Tuesday, May 19, 2009

Farms Start to Feel Credit Pinch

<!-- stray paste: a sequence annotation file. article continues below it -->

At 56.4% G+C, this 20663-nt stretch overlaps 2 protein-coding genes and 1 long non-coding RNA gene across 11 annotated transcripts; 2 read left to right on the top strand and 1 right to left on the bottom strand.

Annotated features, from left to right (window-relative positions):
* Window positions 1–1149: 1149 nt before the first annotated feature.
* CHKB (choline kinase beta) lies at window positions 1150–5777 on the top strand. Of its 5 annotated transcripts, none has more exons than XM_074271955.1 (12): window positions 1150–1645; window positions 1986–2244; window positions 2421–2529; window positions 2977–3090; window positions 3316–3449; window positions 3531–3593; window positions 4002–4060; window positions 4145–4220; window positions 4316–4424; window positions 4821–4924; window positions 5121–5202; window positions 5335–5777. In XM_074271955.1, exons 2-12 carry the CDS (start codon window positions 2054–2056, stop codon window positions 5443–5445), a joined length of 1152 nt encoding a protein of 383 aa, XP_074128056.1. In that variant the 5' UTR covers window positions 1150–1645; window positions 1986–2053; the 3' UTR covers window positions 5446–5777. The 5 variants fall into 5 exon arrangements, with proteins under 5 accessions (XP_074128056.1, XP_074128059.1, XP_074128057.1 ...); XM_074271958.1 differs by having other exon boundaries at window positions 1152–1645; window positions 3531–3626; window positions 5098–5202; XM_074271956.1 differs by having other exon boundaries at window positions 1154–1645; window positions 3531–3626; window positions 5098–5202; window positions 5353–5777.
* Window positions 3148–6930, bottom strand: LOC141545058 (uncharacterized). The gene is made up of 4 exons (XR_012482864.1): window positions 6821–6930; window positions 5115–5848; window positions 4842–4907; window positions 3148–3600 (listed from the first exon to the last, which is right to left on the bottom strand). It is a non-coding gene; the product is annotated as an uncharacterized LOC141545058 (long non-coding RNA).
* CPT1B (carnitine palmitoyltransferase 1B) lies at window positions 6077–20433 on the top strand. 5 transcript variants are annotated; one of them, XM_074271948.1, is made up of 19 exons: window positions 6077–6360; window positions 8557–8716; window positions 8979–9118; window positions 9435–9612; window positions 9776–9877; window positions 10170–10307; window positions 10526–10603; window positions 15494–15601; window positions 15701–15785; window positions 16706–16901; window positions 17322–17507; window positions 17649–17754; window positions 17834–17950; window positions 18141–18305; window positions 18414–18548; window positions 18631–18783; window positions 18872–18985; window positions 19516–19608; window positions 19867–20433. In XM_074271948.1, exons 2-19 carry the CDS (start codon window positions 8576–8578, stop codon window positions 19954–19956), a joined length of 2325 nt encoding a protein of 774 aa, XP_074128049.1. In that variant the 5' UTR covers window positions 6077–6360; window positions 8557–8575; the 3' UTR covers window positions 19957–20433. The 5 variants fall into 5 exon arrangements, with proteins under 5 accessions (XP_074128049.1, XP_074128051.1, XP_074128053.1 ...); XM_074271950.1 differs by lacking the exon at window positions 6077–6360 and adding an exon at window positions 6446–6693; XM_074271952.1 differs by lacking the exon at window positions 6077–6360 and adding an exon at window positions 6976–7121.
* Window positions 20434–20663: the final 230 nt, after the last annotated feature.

Cash Shortage Hits Once-Thriving Sector as Downturn Saps Rural Lenders By LAUREN ETTER The credit crunch is trickling down to the farm as agricultural lenders tighten credit standards, leaving some farmers short of money to feed their animals or put in crops as the planting season nears its end. Deepening slumps in the livestock, dairy and ethanol industries have contributed to mounting troubles for rural lenders. That is making it harder for some growers to borrow money they need to buy seed, fertilizer, equipment and animal feed. Associated Press Direct loans outstanding made to farmers for operations by the Farm Service Agency have hit their highest level since the Farm Crisis of the 1980s. "It's tough," said Bruce Drinkman, a 46-year-old dairy farmer in Glenwood City, Wis., who recently had his credit line drastically reduced. "My whole lifetime of work could be destroyed." Borrowing is important to farmers this time of year as they try to finish up planting before it's too late -- generally by mid-June, depending on the region. Fertilizer and other costs remain high; farm-production expenses this year are expected to make up 79% of gross farm income, an increase from last year, the Agriculture Department said. Lending woes are an about-face for the agriculture sector, which has remained a relative bright spot in the economy. Over the past two years, high grain prices and rising global demand for food and the biofuel ethanol lifted farmers' profits and helped rural businesses and banks. Debt-to-asset ratios for farmers are still at all-time lows. "A year ago, when I went around the country, ag bankers were saying, 'I don't have anything on my credit-watch list,' " said economist Michael Swanson of Wells Fargo, one of the nation's largest agriculture lenders. Rural lenders tended to be more conservative in their lending and were less exposed to the subprime-housing debacle and other Wall Street tumult. But in recent months they have had to confront spreading troubles in the dairy, poultry, hog and ethanol businesses. The Federal Reserve Bank of Kansas City said Friday that "turbulent agricultural and macroeconomic conditions" are contributing to "tightened agricultural credit conditions" in its seven-state region. The Minneapolis Fed said much the same in an assessment of its six-state region last month. The Kansas City Fed said a record percentage of agriculture lenders surveyed in the first quarter reported raising their collateral requirements, a key indicator of credit standards. The same group of respondents reported the lowest farm-income and capital-spending levels in six years, a sign that farmers are tightening their belts. Last week, Agriculture Secretary Tom Vilsack visited Brush, Colo., and was greeted by hundreds of farmers demanding financial assistance in the wake of the April 10 failure of New Frontier Bank in nearby Greeley. That failure alone "has shocked our system," said Gary Teague, a Fort Morgan, Colo., corn farmer, cattle rancher and feedlot operator who banked at New Frontier and is now scrambling to find a new lender. Mr. Drinkman, the Wisconsin dairy farmer, and his wife opted to cash out her individual retirement account to buy corn seed and meet other dairy-related expenses when they couldn't find a lender willing to replace the credit pulled back by Independence State Bank. "It's not fair to us to basically pull the rug out from under us," Mr. Drinkman said. Dennis Meyer, president and chief executive of Independence Bank of Independence, Wis., said he couldn't comment on individual customers, but that his bank considers each prospective borrower's cash-flow projections and ability to service debt. "If it isn't there, it's really not right for the lender to say, 'We have enough collateral, and we'll just keep going with you,' " Mr. Meyer said. He cited the 1980s farm crisis, when a combination of excessive debt and high interest rates produced a wave of foreclosures and farmer suicides. "I'd rather have somebody upset with me and lose their business than to sell them out and go through those types of things again," Mr. Meyer said. Loan applications at the federally backed Farm Service Agency, a lender of last resort, have surged to a 20-year high as farmers seek help after being turned away by traditional lenders. As of April 30, the agency had made about $728 million of direct operating loans for the fiscal year ending Sept. 30, up nearly 70% from a year earlier. The Farm Credit System, a federally chartered network of five banks and 90 borrower-owned associations, reported a nearly 20% decline in its first-quarter 2009 combined net income. Net income at AgStar Financial Services, an agricultural and rural lender based in Mankato, Minn., dropped 56% in the first quarter of 2009, while its provisions for loan and lease losses soared to $16.9 million, up from $713,000 the previous year. Rodney W. Hebrink, AgStar's chief financial officer, said strong performance at the bank over the past few years meant a contraction was foreseeable. "When you start at the best you've ever been, there's only one place to go," he said. Mr. Hebrink said the bank hasn't tightened its lending standards. Douglas R. Stark, president and chief executive at Farm Credit Services of America, based in Omaha, said that while he thinks the agriculture economy is still "relatively strong," he is seeing more farm customers who require some sort of loan restructuring. Mr. Stark's bank saw a 41% drop in net income for its first quarter and a $29.5 million provision for loan losses, up from $583,000 the year prior. "Certainly, we would look at new requests for credit with a much more critical eye," he said. Write to Lauren Etter at lauren.etter@wsj.com

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